To help address the scenario-related challenges, some companies have started by examining only certain aspects of their business. Citigroup, for instance, used the results of the banking pilot program to assess its potential climate-related lending risks to electric utilities and oil and gas exploration and production companies in the U.S. and Canada. But the bank found the data lacking even when conducting this limited review, and its report stressed that the ability of some entities to assess their climate risks relies in part on whether companies in their portfolio have released key data.
"As companies disclose more climate-related information, Citi expects that banks’ assessments of borrowers’ risks from climate change will continue to improve," Citigroup said in its report.
This data challenge for financial institutions was one of several implementation hurdles noted in a November 2018 report by the Institutional Investors Group on Climate Change, or IIGCC.
"Investors sit at a central point in this process," Russell Picot, chair of the trustee board of the HSBC Bank (UK) Pension Fund and chair of IIGCC’s Investor Practices Programme, said in a statement in the report. "We need disclosure of the risks and opportunities by the companies and assets we invest in, and we ourselves as institutions are expected to improve our own disclosures in order to provide a full system-wide picture of risk."
Picking the right scenarios
The IIGCC noted companies have a wide range of scenario analyses to choose from and can disclose their findings in a variety of ways. The most frequently used ones are those outlined by the United Nation's Intergovernmental Panel on Climate Change, which focuses on the physical risks of climate change, and the energy market transition scenarios outlined by the International Energy Agency. But IIGCC listed nearly 10 other scenarios that have been used.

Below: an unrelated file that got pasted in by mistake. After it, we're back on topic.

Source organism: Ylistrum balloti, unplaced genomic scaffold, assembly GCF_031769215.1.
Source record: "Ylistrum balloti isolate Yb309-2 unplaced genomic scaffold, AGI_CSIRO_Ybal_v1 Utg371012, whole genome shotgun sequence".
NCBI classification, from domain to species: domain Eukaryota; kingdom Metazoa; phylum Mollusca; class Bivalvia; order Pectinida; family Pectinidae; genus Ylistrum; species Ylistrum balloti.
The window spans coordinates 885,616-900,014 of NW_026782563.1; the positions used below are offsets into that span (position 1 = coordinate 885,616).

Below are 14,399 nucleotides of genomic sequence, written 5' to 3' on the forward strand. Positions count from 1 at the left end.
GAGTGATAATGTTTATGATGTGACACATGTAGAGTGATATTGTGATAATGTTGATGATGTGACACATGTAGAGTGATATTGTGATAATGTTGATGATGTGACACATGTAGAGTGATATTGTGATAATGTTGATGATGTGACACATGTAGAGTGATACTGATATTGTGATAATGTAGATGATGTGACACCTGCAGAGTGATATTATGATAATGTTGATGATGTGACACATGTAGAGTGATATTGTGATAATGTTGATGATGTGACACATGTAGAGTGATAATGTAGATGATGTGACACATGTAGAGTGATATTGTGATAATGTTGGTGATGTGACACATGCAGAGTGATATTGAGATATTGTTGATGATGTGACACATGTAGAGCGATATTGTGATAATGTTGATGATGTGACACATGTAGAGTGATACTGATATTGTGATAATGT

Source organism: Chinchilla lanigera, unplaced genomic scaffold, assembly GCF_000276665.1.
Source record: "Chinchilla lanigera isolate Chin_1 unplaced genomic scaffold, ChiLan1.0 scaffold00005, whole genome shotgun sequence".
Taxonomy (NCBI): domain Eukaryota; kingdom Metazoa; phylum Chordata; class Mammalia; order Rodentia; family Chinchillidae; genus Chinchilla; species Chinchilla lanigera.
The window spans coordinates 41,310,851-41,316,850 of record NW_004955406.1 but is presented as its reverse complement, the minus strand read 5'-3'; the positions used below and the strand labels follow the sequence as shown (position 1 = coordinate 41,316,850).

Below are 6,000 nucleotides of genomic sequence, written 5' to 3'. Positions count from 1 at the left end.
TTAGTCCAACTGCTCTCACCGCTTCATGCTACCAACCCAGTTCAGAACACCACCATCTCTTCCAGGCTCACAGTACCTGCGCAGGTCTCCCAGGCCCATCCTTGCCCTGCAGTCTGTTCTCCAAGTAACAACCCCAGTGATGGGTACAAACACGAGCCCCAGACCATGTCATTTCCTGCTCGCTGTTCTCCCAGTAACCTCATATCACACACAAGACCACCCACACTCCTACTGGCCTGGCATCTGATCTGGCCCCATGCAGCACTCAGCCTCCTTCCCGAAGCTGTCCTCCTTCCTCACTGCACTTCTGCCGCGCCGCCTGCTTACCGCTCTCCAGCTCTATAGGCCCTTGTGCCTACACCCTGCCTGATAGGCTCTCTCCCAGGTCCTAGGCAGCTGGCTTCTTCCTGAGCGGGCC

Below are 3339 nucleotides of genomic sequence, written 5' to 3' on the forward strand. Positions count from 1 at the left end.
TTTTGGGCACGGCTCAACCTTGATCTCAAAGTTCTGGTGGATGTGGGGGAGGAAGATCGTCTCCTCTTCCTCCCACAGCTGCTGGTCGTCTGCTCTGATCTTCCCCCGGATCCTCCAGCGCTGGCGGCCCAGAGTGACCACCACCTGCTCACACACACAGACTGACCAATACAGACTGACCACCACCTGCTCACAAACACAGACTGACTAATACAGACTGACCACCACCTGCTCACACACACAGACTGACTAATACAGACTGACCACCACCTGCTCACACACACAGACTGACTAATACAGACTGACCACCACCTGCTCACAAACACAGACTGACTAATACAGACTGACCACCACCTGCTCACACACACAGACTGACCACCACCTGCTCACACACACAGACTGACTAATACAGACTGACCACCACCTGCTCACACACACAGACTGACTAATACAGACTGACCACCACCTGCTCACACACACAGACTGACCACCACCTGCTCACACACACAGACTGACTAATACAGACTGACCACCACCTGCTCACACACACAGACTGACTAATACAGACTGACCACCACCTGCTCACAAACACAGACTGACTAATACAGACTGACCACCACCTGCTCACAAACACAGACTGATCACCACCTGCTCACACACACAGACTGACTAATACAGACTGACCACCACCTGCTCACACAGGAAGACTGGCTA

Companies have many options for defining the characteristics of a meaningful scenario analysis, which leaves companies worried they could pick a method that will not satisfy investors, Guthrie said.
Because "there's no particular right or wrong way of doing something, you're bound to ask yourself: How will I know when I've done it right?" said Guthrie, whose organization headed up a TCFD implementation pilot program for the oil and gas sector. Companies worry whether investors will ultimately "agree that this is the sort of information that they want," she said.
International insurance and asset management group Axa started developing climate scenario analyses in 2016 and published its first TCFD report in April 2018.
The TCFD work, especially scenario stress testing, scenario alignment, 2-degree stress testing, climate value at risk, and warming potential, involved concepts "that are very difficult to measure and they don't always bring intuitive results," Axa Group Sustainability Business Officer Sylvain Vanston, said at a September 2018 climate event in San Francisco. Axa expects to publish its third TCFD report in the spring of 2019, Vanston said at the event.
Other challenges experts and companies have identified include the need to modify models built for macroeconomic and policy assessments and predict potential financial impacts on individual companies or industries.
Misaligned time horizons can also be a problem. For banks, for example, their lending time horizons tend to be five years or less while the scenario analysis looks out over decades to at least 2040. Further complicating matters for financial institutions, the diversity of banks' portfolios can make assessing risk difficult creating the potential that risk could be underestimated, said a recent report by French not-for-profit group Climate Chance and Finance for Tomorrow, the green finance arm of lobby group Paris Europe.